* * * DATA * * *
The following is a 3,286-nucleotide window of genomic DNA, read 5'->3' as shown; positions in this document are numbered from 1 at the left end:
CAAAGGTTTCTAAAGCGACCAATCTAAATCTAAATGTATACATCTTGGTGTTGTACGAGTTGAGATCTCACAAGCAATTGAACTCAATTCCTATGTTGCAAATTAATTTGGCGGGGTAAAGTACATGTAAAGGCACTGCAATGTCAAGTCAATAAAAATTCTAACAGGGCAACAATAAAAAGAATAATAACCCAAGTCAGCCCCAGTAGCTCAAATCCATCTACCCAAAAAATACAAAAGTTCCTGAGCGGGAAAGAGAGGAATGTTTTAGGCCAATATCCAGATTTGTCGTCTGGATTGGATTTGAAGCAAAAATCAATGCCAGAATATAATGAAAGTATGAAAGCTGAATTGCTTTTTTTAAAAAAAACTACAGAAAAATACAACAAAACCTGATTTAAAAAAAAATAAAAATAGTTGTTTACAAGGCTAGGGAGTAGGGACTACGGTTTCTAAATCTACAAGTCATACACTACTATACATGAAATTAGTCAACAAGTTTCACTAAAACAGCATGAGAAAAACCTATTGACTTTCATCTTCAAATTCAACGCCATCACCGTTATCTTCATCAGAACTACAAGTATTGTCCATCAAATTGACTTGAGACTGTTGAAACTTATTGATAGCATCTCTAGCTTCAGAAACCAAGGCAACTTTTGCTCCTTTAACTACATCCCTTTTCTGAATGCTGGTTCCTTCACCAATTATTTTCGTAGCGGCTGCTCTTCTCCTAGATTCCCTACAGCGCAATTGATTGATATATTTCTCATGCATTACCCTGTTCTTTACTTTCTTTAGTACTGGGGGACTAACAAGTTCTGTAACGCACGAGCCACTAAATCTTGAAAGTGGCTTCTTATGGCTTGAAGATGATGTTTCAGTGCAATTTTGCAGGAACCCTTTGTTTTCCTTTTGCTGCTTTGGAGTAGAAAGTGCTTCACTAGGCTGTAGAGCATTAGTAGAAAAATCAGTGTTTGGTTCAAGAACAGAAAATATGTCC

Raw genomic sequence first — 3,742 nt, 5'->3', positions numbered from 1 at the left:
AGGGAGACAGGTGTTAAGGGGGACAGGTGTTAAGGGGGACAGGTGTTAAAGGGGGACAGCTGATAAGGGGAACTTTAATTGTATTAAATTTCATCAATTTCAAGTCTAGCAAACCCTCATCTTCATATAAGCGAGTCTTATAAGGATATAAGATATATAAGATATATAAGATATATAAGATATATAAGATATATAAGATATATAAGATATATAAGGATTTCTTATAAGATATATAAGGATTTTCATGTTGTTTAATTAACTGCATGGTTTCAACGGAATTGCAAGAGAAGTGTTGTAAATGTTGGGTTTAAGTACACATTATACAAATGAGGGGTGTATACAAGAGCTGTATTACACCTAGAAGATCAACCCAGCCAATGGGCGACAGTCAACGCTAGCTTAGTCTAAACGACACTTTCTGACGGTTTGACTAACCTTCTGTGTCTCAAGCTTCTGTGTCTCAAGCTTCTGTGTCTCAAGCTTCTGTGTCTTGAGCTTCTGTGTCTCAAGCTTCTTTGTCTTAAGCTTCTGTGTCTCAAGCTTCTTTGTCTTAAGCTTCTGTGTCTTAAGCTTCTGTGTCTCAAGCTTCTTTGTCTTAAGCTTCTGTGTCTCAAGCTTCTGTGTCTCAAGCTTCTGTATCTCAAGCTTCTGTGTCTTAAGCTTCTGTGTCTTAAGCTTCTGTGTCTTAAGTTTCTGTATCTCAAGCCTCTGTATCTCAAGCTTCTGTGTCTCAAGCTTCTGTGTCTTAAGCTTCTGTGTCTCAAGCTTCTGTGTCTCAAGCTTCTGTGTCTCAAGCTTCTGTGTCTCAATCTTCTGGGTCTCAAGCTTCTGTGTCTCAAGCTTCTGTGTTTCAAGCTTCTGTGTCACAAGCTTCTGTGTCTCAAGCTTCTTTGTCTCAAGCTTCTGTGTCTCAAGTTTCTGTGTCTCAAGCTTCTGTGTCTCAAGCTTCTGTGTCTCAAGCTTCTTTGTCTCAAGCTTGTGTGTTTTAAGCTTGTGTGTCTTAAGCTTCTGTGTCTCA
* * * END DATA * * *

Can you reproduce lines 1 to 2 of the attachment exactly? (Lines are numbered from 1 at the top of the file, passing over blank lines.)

The following is a 3,286-nucleotide window of genomic DNA, read 5'->3' as shown; positions in this document are numbered from 1 at the left end:
CAAAGGTTTCTAAAGCGACCAATCTAAATCTAAATGTATACATCTTGGTGTTGTACGAGTTGAGATCTCACAAGCAATTGAACTCAATTCCTATGTTGCAAATTAATTTGGCGGGGTAAAGTACATGTAAAGGCACTGCAATGTCAAGTCAATAAAAATTCTAACAGGGCAACAATAAAAAGAATAATAACCCAAGTCAGCCCCAGTAGCTCAAATCCATCTACCCAAAAAATACAAAAGTTCCTGAGCGGGAAAGAGAGGAATGTTTTAGGCCAATATCCAGATTTGTCGTCTGGATTGGATTTGAAGCAAAAATCAATGCCAGAATATAATGAAAGTATGAAAGCTGAATTGCTTTTTTTAAAAAAAACTACAGAAAAATACAACAAAACCTGATTTAAAAAAAAATAAAAATAGTTGTTTACAAGGCTAGGGAGTAGGGACTACGGTTTCTAAATCTACAAGTCATACACTACTATACATGAAATTAGTCAACAAGTTTCACTAAAACAGCATGAGAAAAACCTATTGACTTTCATCTTCAAATTCAACGCCATCACCGTTATCTTCATCAGAACTACAAGTATTGTCCATCAAATTGACTTGAGACTGTTGAAACTTATTGATAGCATCTCTAGCTTCAGAAACCAAGGCAACTTTTGCTCCTTTAACTACATCCCTTTTCTGAATGCTGGTTCCTTCACCAATTATTTTCGTAGCGGCTGCTCTTCTCCTAGATTCCCTACAGCGCAATTGATTGATATATTTCTCATGCATTACCCTGTTCTTTACTTTCTTTAGTACTGGGGGACTAACAAGTTCTGTAACGCACGAGCCACTAAATCTTGAAAGTGGCTTCTTATGGCTTGAAGATGATGTTTCAGTGCAATTTTGCAGGAACCCTTTGTTTTCCTTTTGCTGCTTTGGAGTAGAAAGTGCTTCACTAGGCTGTAGAGCATTAGTAGAAAAATCAGTGTTTGGTTCAAGAACAGAAAATATGTCC